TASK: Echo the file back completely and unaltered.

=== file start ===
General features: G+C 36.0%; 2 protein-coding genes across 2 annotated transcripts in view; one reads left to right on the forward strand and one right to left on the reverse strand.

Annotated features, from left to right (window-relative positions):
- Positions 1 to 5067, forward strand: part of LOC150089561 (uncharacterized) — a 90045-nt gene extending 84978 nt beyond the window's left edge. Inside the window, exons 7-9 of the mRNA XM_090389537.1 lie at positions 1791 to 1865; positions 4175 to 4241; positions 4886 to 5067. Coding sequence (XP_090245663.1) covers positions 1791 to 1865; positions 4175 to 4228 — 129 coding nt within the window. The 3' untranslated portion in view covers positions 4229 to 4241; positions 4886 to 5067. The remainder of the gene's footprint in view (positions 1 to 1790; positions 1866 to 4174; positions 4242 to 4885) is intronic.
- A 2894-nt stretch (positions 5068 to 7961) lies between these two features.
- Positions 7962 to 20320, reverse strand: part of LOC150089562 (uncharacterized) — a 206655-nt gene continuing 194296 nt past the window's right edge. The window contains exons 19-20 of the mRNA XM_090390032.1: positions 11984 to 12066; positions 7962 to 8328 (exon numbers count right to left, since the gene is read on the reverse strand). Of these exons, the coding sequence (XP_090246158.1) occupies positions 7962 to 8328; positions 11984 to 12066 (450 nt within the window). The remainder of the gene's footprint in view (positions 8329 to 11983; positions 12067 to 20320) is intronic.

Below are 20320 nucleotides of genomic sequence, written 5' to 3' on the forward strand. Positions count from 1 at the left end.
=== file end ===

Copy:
General features: G+C 36.0%; 2 protein-coding genes across 2 annotated transcripts in view; one reads left to right on the forward strand and one right to left on the reverse strand.

Annotated features, from left to right (window-relative positions):
- Positions 1 to 5067, forward strand: part of LOC150089561 (uncharacterized) — a 90045-nt gene extending 84978 nt beyond the window's left edge. Inside the window, exons 7-9 of the mRNA XM_090389537.1 lie at positions 1791 to 1865; positions 4175 to 4241; positions 4886 to 5067. Coding sequence (XP_090245663.1) covers positions 1791 to 1865; positions 4175 to 4228 — 129 coding nt within the window. The 3' untranslated portion in view covers positions 4229 to 4241; positions 4886 to 5067. The remainder of the gene's footprint in view (positions 1 to 1790; positions 1866 to 4174; positions 4242 to 4885) is intronic.
- A 2894-nt stretch (positions 5068 to 7961) lies between these two features.
- Positions 7962 to 20320, reverse strand: part of LOC150089562 (uncharacterized) — a 206655-nt gene continuing 194296 nt past the window's right edge. The window contains exons 19-20 of the mRNA XM_090390032.1: positions 11984 to 12066; positions 7962 to 8328 (exon numbers count right to left, since the gene is read on the reverse strand). Of these exons, the coding sequence (XP_090246158.1) occupies positions 7962 to 8328; positions 11984 to 12066 (450 nt within the window). The remainder of the gene's footprint in view (positions 8329 to 11983; positions 12067 to 20320) is intronic.

Below are 20320 nucleotides of genomic sequence, written 5' to 3' on the forward strand. Positions count from 1 at the left end.